I just saw an incredible performance by two remarkable Syrian artists, Kinan Azmeh and Kevork Mourad, working together against the horror ravaging their country and in support of the Syrian refugees. Their performance, called Home Within, was presented at the Miller Theater at Columbia University in New York.
Their work is an audio-visual intended to reflect the current nightmare in Syria and its consequences. Home Within, which has toured through North America and Europe, interweaves illustrations, visual aids, and original compositions.
Through their combined efforts, both Azmeh, a clarinetist, and Mourad, a painter and visual artist, offer their personal interpretation of the events now happening in Syria that have shattered the conscience of people of good faith worldwide. That they are two remarkable artists makes their work even more powerful.
Azmeh was born in Syria in 1976 and studied music at the Arab conservatory of music in Damascus, where he majored both in electric engineering and music. He received his master’s degree and graduate diploma in music from the prestigious Juilliard School in New York City. When he was 21 years old he was the first Arab musician to win the first prize in the Nicolai Rubinstein International Youth competition in Moscow.
Azmeh is one of the five members of the band Hewar, which was formed in 2003. The name of the band, which means dialogue in Arabic, reflects Azmeh’s interests in transcending cultural barriers and misconceptions, and building bridges of peace and communication among peoples.
Hewar’s music, which draws on both Arab and Western sources, reflects his interest and the philosophy of life. “Dialogue is a concept I live with–live by, in a way. Especially making music,” he has said.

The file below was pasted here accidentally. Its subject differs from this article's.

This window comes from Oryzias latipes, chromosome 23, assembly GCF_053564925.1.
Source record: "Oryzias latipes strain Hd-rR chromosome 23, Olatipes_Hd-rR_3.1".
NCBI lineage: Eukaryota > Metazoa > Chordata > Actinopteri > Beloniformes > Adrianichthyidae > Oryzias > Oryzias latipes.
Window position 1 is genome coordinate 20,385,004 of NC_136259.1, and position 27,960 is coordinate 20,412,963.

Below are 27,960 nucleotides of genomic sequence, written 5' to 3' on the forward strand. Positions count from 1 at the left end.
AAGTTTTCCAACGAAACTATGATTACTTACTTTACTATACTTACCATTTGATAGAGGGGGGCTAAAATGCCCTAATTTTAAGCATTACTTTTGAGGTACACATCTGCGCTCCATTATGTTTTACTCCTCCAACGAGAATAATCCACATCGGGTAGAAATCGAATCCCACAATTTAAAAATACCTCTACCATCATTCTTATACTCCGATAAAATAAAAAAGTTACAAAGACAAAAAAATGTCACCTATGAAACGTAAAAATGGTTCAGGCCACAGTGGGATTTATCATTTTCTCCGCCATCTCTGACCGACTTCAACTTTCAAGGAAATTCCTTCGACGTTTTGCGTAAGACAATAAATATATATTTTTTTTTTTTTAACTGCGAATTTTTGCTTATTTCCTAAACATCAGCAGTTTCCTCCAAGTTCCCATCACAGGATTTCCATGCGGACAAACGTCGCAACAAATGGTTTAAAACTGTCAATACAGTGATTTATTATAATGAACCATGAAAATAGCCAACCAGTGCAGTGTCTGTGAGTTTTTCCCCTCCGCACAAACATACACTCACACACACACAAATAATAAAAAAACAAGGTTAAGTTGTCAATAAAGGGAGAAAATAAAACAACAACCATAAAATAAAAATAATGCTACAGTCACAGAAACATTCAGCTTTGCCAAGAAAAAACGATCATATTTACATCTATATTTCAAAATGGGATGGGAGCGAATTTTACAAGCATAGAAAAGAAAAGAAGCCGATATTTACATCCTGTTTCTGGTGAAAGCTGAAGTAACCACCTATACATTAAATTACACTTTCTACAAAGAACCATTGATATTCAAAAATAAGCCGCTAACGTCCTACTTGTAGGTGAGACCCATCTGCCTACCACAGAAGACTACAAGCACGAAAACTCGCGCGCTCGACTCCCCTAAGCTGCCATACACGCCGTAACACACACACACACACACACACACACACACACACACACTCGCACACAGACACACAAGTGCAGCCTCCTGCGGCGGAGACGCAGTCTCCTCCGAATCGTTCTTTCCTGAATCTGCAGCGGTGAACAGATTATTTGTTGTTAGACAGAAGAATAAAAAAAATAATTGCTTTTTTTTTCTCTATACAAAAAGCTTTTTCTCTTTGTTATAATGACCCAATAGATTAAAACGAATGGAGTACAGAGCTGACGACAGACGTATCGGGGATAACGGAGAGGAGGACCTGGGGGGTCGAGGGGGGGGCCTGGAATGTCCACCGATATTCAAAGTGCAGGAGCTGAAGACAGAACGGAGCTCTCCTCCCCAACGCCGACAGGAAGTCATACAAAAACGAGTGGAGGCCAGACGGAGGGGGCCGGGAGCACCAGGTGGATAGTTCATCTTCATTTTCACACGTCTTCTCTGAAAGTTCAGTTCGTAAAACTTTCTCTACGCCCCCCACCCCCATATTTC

In 2009, Azmeh performed in the Arabesque Festival at the Kennedy Center in Washington, D.C. and has played on several occasions with Daniel Barenboim’s West–Eastern Divan Orchestra.
Azmeh and Mourad met in New York City in 2003 and have been collaborating ever since. Initially, they created a collage of pieces mainly for themselves, but then decided they should be shared with a wide audience. With his painting and visuals, Mourad is essentially reacting with his own creations to Azmeh’s music. “I am a storyteller in my own way,” said Mourad.
Kevork Mourad is an Armenian-Syrian artist born in Syria in 1970 and, like Azmeh, has been greatly affected by the tragic events in their country of origin. He received his Master of Fine Arts from the Yerevan Institute of Fine Arts in Armenia and has shown his paintings in several countries.
The Gyumri Museum in Armenia has six of his pieces in permanent residency, and several more pieces are at the Armenian Library and Museum of America in Watertown, Massachusetts. He was part of a group show at the NYU Small Works Gallery in 2005 and his digital piece, “The Map of Future Movements,” toured as part of a group exhibition in Jerusalem and Ramallah.
Mourad’s work was exhibited at Rafia Gallery in Damascus in 2009 and his solo exhibition was later shown at the Courtyard Gallery in Dubai in 2010. He has also had solo shows in Kuwait, Los Angeles, and Providence, Rhode Island. He has performed at several prestigious museums around the world and has collaborated with several world-class musicians.
Mourad and Azmeh have also collaborated with Yo-Yo Ma’s Silk Road Project. In “Home Within,” Mourad’s creative visual effects are a perfect backdrop to Azmeh’s haunting music. The piece titled “A Sad Morning, Every Morning” was the first piece in their performance and the cornerstone of the project. Through their collaborative efforts, these two artists are living evidence of the transformational power of art.
César Chelala, M.D., Ph.D., is a global public health consultant for several U.N. and other international agencies. He has carried out health-related missions in 50 countries worldwide. He lives in New York and writes extensively on human rights and foreign policy issues, and is the recipient of awards from Overseas Press Club of America, ADEPA, and Chaski, and recently received the Cedar of Lebanon Gold Medal. He is also the author of several U.N. official publications on health issues.
Views expressed in this article are the opinions of the author and do not necessarily reflect the views of The Epoch Times.